Ruth: When I join on to a new project I like to look at how the artist has been coloured before and how they like to colour themselves so I can get a feel of what they’d like me to do. I also ask them and the rest of the creative team for advance notes. I read the script to look for emotional beats and any other specific cues the writer had in mind e.g. time of day.

If it’s an existing franchise or character I’ll look up their past appearances for reference. Basically anything I can use to inform my decisions so I can avoid obvious mistakes as best I can. If I’m feeling really stumped I might watch some animation, check out the work of other artists or take a scroll through some art blogs on my tumblr dashboard.

Steve: What do you feel is the most important aspect of your work? What does colouring bring to a series?

Ruth: Hmm, I suppose clarity of values is the first most important thing, the reader needs to know where to look and the use of value in a work can indicate this very efficiently. The eye reads value (light and dark) faster than it registers actual colours. I think the second most important thing for me is the emotional tone. The use of certain colours will evoke certain emotions in a reader even faster than words or what the characters are expressing.

I still have loads to learn about colouring but these two areas are probably the most fascinating to me right now. I am endlessly intrigued by semiotics so the idea of provoking certain emotional responses in the reader purely through the use of particular colours, calling on their emotional associations with those colours just gets me so excited!

Steve: Which creators inspire your work? 

Ruth: Oh gosh so many! It’s gonna sound like I’m just saying it but I seriously adore everything Jordie does. Sometimes when I’m feeling really lost with my work I look up her stuff. With other comic colourists I also love the work of Matt Hollingsworth, Matt Wilson, Dave Stewart and Christina Strain.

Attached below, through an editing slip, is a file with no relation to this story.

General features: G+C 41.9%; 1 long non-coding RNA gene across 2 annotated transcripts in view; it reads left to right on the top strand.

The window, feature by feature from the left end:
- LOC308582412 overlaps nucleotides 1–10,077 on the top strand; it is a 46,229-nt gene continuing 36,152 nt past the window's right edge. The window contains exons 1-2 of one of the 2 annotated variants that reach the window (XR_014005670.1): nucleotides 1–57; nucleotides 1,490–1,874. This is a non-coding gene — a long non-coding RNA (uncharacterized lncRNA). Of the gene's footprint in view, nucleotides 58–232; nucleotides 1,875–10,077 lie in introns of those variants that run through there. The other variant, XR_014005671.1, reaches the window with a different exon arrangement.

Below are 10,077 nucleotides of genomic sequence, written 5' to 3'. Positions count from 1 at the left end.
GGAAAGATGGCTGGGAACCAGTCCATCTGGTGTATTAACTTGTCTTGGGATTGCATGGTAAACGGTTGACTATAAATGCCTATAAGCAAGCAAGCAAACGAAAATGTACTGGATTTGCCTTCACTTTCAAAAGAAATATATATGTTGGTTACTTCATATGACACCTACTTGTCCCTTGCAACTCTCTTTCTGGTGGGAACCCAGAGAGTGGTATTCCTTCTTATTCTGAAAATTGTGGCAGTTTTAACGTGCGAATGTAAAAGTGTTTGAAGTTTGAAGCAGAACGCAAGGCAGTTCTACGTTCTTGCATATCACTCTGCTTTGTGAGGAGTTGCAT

Just in comics I get all in a tizzy over the works of EK Weaver, Ashley Cope, Emily Warren, Paulina Gancuheau, Phil Barret, Sean G. Murphy, Gigi D.G, Mickey Quinn, Tyson Hesse, Becky Cloonan, Declan Shalvey, Heather Meade, Danielle Corsetto, Jayd Aït-Kaci, Tracy J. Butler, Zach Sterling, Doug TenNapel, aaah so many people! I should stop, but holy crap there are so many amazing people out there! I also like a lot of painters, animators and designers, but I probably shouldn’t start listing all of them too haha!

But yeah, if you haven’t seen the works of even one of the people on that list check them out~!


From Imagine Agents #1

Steve: Ales Kot spoke on Twitter recently about creator-owned comics, saying he gives a percentage of ownership across to the colourists he works with. Obviously it’d be in your interest if this became a more wide-spread practise, but would you agree with his assertion that colouring is as vital an element of comic creation as anything else, and thus deserving of partial ownership? Do you think this may become a more common thing to see as we move forward?

Ruth: Yeah I’m on board with Kot! Not just cause that would probably mean more money for me down the line haha, but colourists do genuinely deserve more admiration than they get a lot of the time. I think letterers deserve it too. It’s not very often you see a comic without colours or letters, certainly in mainstream publishing anyway. Yet for all the hundreds of comics that are on shelves every month, there are maybe a handful of colourists the average reader would know the name of and even less that get invited to guest at shows, or get shared ownership of a book etc.